LONDON (AP) — Sinéad O’Connor was remembered Tuesday for bringing “joy to countless people the world over” and then honored by emotional fans who thronged the streets of the Irish coastal town she had called home. They sang “Nothing Compares 2 U” as a hearse passed by carrying the singer’s casket to its final resting place.
The funeral held for loved ones and friends reflected her spirituality and the impact she had on her homeland and the music world. Irish Prime Minister Leo Varadkar and President Michael Higgins attended along with musical luminaries such as Bono of U2 and Bob Geldof of the Boomtown Rats.
But the procession to a cemetery for a private burial reflected the broader impact of her life on devotees moved by her pure voice and emotional depth and touched by her sometimes troubled life. Hundreds of people made the pilgrimage to her former home in Bray, the seaside village south of Dublin where O’Connor lived for 15 years before she recently moved to London, where she was found dead in her home last month.
They sang, they cried, they tossed flowers on the hearse and laid their hands on the vehicle when it came to a stop outside the white house with its distinctive pink entrance and a corner painted in the alternating green, yellow and red of the Rastafarian flag. Bouquets of flowers and written tributes were laid against the stone wall outside.
“She was adored by everyone in all her talent and beauty, and the voice she gave to us when we weren’t able to say the things that were happening to us,” said Simone George, who had listened to O’Connor since she was a girl. “She was able to be brave and I think that’s why this is really painful for people in a way: that it isn’t just a celebrity, it isn’t any other artist. I think she symbolizes something very different for Irish people.”
A vintage VW camper van with rooftop speakers blasting some of the singer’s best-known songs led the hearse at walking pace through the thick crowd of admirers in the town. It was playing “Natural Mystic,” by Bob Marley, her hero, as the procession stopped outside her former home and was greeted with lengthy applause. O’Connor, who was raised Catholic and became a controversial figure after she tore up a photo of Pope John Paul II on Saturday Night Live in 1992, later converted to Islam. An imam delivered a eulogy that bridged both worlds.
O’Connor had “brought diverse souls together through her art” as he “bid farewell to a remarkable soul who touched us all,” said Shaykh Dr. Umar Al-Qadri of the Islamic Center of Ireland. “Gifted with a voice that moved a generation of young people, she could reduce listeners to tears by her otherworldly resonance,” he said in the eulogy posted online. “The Irish people have long found solace in song from the sufferings of this lower abode, and Sinéad was no exception, and in sharing that solace, she brought joy to countless people the world over.”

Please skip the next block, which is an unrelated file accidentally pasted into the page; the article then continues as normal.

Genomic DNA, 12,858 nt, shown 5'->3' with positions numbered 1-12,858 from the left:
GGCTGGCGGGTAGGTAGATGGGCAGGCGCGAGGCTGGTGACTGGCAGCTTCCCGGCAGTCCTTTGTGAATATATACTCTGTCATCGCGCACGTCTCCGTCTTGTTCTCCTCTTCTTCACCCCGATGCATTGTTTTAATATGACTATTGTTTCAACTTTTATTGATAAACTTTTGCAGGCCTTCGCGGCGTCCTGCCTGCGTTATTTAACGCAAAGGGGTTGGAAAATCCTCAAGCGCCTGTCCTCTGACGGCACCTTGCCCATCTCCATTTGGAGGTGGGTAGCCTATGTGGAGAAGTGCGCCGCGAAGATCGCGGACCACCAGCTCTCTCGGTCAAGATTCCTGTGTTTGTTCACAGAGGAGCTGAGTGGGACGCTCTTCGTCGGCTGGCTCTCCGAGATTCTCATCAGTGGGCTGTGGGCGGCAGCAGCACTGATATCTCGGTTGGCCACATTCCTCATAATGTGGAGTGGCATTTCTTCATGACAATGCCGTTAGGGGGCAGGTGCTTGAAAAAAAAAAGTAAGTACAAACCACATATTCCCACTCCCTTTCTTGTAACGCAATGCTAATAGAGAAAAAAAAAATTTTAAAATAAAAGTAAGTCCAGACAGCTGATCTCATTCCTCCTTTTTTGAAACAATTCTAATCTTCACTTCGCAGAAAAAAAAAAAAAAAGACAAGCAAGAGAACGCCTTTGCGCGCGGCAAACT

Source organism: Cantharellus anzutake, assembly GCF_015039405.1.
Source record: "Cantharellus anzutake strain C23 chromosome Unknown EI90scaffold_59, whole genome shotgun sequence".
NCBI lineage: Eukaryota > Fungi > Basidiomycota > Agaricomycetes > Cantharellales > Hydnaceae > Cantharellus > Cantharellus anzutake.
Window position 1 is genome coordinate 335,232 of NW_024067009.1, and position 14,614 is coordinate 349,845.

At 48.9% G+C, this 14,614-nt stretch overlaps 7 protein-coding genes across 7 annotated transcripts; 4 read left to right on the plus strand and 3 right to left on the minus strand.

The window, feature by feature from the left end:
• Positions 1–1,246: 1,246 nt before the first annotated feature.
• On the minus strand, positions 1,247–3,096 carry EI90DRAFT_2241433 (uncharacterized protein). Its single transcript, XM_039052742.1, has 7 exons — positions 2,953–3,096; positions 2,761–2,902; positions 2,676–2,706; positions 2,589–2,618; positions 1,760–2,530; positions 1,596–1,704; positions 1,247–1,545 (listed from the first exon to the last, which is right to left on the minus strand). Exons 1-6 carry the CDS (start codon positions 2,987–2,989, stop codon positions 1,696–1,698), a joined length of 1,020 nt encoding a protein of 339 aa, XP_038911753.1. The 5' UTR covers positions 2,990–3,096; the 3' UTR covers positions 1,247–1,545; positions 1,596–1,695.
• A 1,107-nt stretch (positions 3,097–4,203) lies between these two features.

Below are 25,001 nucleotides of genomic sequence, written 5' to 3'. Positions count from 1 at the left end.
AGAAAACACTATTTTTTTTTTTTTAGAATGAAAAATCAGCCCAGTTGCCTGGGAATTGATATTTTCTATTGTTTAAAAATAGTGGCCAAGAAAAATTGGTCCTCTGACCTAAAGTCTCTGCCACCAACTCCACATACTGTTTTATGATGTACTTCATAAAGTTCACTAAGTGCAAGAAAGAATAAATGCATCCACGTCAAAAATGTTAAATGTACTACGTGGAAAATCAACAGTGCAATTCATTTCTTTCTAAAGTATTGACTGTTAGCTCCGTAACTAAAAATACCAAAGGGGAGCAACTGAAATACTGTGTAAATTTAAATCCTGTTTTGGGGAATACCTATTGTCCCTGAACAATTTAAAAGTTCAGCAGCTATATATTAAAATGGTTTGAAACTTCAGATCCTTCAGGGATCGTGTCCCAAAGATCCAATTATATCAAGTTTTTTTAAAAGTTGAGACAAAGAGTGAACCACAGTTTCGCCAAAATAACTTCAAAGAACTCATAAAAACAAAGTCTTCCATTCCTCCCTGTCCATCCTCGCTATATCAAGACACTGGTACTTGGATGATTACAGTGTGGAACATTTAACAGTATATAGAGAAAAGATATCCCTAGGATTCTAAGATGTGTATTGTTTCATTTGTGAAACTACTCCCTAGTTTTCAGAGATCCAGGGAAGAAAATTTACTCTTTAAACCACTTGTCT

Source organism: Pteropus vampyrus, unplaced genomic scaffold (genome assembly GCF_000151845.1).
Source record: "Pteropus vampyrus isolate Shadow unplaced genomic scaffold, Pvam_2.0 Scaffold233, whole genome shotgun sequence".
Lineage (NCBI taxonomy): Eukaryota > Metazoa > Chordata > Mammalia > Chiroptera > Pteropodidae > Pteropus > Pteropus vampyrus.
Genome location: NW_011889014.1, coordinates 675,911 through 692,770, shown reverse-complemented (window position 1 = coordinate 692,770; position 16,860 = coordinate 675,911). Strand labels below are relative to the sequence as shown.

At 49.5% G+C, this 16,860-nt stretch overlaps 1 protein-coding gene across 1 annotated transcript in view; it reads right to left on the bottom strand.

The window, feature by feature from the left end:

A group that had been waiting well over an hour outside O’Connor’s former home, singing her songs at times, snapped photos through the windows of the hearse where her coffin was dwarfed by a pile of blue hydrangeas and pink roses. A black and white photo of the younger singer smiling with her trademark shaven head and her large eyes could be seen through the rear window.
Ruth O’Shea, who had come to Bray with her two daughters, became teary as she spoke of O’Connor’s significance, saying she had “meant the world” to her. “She was so rebellious and empowering and inspiring, and my mother hated me listening to her music,” O’Shea said. “She was just brilliant. Brilliant—I loved her, and then the kids, I suppose by osmosis because I played her when they were both growing up, they’d go, ‘Oh God, mom’s listening to Sinéad O’Connor, she’s obviously had a rough day.’ She just gave me hope. And I just loved her.”
O’Connor, 56, was found unresponsive at her London home on July 26. Police have not shared a cause of death, though they said her death was not suspicious. O’Connor’s family, meanwhile, had invited the public to pay their respects during the funeral procession.
“Sinéad loved living in Bray and the people in it,” her family said in a statement. “With this procession, her family would like to acknowledge the outpouring of love for her from the people of Wicklow (county) and beyond, since she left … to go to another place.”
Fans tucked handwritten notes and flowers behind a chain wrapped around a granite post at the entrance to her former home, thanking her for sharing her voice and her music. One sign listed causes that the singer had expressed support for, including welcoming refugees. “Thanks for your short special life,” one note read. “Gone too soon.”
O’Connor, a multi-octave mezzo-soprano of extraordinary emotional range who was recognizable by her shaved head, began her career singing on the streets of Dublin and soon rose to international fame. She became a sensation in 1990 with her cover of Prince’s ballad “Nothing Compares 2 U,” which topped charts from Europe to Australia.
She was a critic of the Roman Catholic Church well before allegations of sexual abuse were widely reported and denounced the church as the enemy. She was public about her struggles with mental illness. When her teenage son Shane died by suicide last year, O’Connor tweeted there was “no point living without him” and she was soon hospitalized. Her final tweet, sent July 17, read “For all mothers of Suicided children,” and linked to a Tibetan compassion mantra.
The U.S. suicide and crisis lifeline is available by calling or texting 988. There is also an online chat at 988lifeline.org. In the U.K., the Samaritans can be reached at 116 123.